Road Cycling

Sharing the road: Cyclist dies after collision with car – Fauquier Times


Every Monday at 6 p.m., a group of cyclists set off from the Bike Stop on Main Street in Warrenton for a late afternoon ride. Here are some of them, heading down Main Street toward the Greenway. 

Bicyclists and motor vehicle drivers often share the road in Fauquier County; when they collide, bicyclists take the brunt of the damage. Fourteen fatal accidents involving bicyclists have occurred in Virginia in 2017, according to state records.

In The Plains last weekend, a 77-year-old bicyclist was struck by a car on Halfway Road, according to a Fauquier County Sheriff’s Office spokesman. Peter Slavin, 77, of Oakton, was flown to INOVA Fairfax Hospital Sunday evening after suffering significant brain injury when his bicycle and a 1998 Volvo collided, Sgt. James Hartman said.

Slavin died March 29 at INOVA Fairfax Hospital, he reported.

 The driver, Babette Alliger, 59, of Culpeper and Middleburg, faces a misdemeanor charge of reckless driving. She was attempting to pass the bicyclist when she hit him and knocked him to the ground.

Hartman emphasized that according to the law, bicyclists have the same rights and responsibilities as a motorized driver. For their part, drivers need to pass at a reasonable speed and keep a distance of at least 3 feet to the left of the bicyclist, said Hartman. On Fauquier’s winding roads that often don’t have shoulders, drivers sometimes have to follow slowly behind bikers while waiting for a safe place to pass them.

While cyclists and drivers share a duty to use the road responsibly, there are steps cyclists can take to protect themselves on the road.  

“Pick routes where you have an understanding of the road conditions,” said Brian Larson, manager of the Bike Stop in Warrenton. Rain-slicked or snowy conditions, wind, time of day should influence where and when a rider decides to ride.

“Factor in the type of road and where. If it’s winter, it can be a lot more difficult to ride on a paved road rather than a gravel road,” he added.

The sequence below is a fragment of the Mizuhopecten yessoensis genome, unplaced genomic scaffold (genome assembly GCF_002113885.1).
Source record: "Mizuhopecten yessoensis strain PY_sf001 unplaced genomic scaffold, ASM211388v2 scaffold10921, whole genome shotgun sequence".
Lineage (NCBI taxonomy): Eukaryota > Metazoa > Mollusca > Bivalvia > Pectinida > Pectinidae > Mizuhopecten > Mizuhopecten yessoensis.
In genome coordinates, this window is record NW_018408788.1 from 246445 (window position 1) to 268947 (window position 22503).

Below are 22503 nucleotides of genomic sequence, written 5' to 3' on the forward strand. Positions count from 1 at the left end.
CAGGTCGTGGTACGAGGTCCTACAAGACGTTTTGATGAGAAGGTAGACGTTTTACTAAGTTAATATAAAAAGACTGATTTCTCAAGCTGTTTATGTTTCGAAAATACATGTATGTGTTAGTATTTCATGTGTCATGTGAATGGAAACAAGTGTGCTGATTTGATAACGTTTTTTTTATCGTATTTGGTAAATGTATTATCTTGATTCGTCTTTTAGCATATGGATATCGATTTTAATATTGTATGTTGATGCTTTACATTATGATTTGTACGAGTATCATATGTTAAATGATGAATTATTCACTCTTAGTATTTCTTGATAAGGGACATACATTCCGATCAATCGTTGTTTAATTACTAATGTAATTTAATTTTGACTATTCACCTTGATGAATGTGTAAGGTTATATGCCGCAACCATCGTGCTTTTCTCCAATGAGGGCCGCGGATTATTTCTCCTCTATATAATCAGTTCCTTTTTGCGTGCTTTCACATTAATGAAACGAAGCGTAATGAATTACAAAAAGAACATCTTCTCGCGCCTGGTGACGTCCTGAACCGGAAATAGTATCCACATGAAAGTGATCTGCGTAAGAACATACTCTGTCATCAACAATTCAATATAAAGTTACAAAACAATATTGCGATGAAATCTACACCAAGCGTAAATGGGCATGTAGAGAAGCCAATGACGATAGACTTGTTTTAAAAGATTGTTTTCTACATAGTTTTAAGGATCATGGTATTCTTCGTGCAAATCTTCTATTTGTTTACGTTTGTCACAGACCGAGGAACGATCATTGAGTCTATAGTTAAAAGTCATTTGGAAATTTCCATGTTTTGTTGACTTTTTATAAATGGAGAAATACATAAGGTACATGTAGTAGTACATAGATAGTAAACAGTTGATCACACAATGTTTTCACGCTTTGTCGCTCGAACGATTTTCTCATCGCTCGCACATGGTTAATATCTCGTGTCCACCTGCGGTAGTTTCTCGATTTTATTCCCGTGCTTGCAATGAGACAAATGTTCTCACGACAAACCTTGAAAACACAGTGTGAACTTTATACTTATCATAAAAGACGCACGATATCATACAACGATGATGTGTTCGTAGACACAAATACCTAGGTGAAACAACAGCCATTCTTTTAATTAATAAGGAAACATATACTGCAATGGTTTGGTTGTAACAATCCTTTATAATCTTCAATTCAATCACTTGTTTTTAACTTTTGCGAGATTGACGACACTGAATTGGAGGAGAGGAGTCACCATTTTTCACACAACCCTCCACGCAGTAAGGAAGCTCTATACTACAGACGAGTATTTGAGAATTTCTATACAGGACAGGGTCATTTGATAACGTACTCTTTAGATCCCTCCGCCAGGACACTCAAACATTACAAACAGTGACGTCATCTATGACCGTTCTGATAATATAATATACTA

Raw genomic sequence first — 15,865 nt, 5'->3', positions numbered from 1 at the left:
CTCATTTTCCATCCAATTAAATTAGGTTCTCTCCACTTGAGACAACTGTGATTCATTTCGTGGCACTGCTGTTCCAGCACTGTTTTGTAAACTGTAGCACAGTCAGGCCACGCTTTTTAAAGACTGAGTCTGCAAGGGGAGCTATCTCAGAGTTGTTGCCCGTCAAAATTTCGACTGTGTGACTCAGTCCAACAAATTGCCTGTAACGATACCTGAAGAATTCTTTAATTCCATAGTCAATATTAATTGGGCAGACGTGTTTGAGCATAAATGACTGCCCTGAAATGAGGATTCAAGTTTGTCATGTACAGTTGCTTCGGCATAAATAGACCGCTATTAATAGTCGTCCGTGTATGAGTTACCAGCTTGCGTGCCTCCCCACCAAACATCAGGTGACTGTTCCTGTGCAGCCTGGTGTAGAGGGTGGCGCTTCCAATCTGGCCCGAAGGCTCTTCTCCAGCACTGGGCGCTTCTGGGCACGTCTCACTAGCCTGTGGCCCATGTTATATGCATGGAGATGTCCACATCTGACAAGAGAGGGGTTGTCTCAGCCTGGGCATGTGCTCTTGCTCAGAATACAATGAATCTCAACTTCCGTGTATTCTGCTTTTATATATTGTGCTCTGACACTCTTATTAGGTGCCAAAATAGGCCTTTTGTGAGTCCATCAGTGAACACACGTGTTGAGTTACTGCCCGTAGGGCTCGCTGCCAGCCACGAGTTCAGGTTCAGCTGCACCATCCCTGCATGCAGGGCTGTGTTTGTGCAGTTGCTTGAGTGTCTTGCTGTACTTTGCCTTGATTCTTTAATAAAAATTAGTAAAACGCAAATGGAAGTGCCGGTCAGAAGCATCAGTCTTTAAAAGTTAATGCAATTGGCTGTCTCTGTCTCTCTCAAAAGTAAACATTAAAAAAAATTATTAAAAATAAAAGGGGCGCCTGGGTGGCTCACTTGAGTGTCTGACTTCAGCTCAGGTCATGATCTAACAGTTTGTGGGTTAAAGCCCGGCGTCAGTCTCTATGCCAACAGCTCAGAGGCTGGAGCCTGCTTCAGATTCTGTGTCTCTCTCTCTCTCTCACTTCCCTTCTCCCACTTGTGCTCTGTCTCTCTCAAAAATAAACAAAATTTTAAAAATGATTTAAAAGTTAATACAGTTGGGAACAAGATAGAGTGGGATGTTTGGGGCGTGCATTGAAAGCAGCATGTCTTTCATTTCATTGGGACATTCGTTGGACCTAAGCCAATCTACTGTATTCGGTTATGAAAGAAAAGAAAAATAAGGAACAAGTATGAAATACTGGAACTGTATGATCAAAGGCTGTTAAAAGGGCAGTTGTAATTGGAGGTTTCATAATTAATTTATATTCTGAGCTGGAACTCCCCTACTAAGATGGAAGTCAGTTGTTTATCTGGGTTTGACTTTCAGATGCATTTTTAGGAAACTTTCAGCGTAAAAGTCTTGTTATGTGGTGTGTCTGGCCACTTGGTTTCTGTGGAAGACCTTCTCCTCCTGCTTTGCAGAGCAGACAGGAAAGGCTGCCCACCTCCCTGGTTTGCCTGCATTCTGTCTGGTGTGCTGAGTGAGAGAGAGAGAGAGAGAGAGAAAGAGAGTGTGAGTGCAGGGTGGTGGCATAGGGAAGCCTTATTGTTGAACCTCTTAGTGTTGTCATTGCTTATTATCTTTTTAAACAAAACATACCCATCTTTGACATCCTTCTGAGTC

The Bike Stop at 19 Main St. sells bikes and accessories and serves at the stepping-off point for a group of cyclists that leaves from there every Monday at 6 p.m. for a ride.

Cycling with a group or with at least one other person is a good idea, Larson said, since a pack of riders stands out.

“There’s safety in numbers. You’re like a herd of zebras” huddling together, he explained.

A rider in the group can also announce to the others “car front” or “car back” to alert them when a vehicle is near. 

Riders in a group riding abreast should move into a “single up” line when a car is in sight, to give a motorist more room to pass, Larson said.

Wearing highly visible clothing – bright and/or reflective – helps too. Larson said there are yellow “booties” that fit over the shoes that make the rider stand out. Putting blinking lights on the bike is another good idea.

Another local bike shop owner suggested that cyclists need to be smart about where they choose to ride.

“I tend not to ride on Halfway Road, it’s too twisty,” said Jared Nieters about the road where the March 24 collision occurred.

Nieters rides competitively and operates bikes shops in Haymarket, The Plains and Culpeper.

“My concern is that there is victim blaming of the person riding” when a bike-car accident occurs, Nieters said. “When a person riding is getting hit by a car, I have a hard time finding that it is [the bike rider’s] fault.”

But he knows cyclists can make it hard for motorists by sometimes taking up more of the road than they need to.

He said his shops have copies of the rules of the road to hand out to cyclists.

Nieters drives to work and he’s found himself behind cyclists too. “Every time I’ve had to wait [for a safe place to pass] it’s been not even 30 seconds,” Nieters said. “People can get furious if they have to wait less than 30 seconds. I’ve even seen drivers willing to stop and argue with a cyclist about access to the road. 

“People get furious, but it’s really misplaced. I’ve had to wait on [Route] 55 at the construction entrance to Amazon, but I don’t leave completely outraged.”

He sees a double standard among drivers who text while driving or who travel above the speed limit, while expecting bicyclists to strictly adhere to the law.

“Do I think everybody should be responsible? Yes. There need to be responsible riders, tractor drivers and horse riders. We’re all part of the community using these roads,” said Nieters.

Reach James Ivancic at jivancic@fauquier.com.

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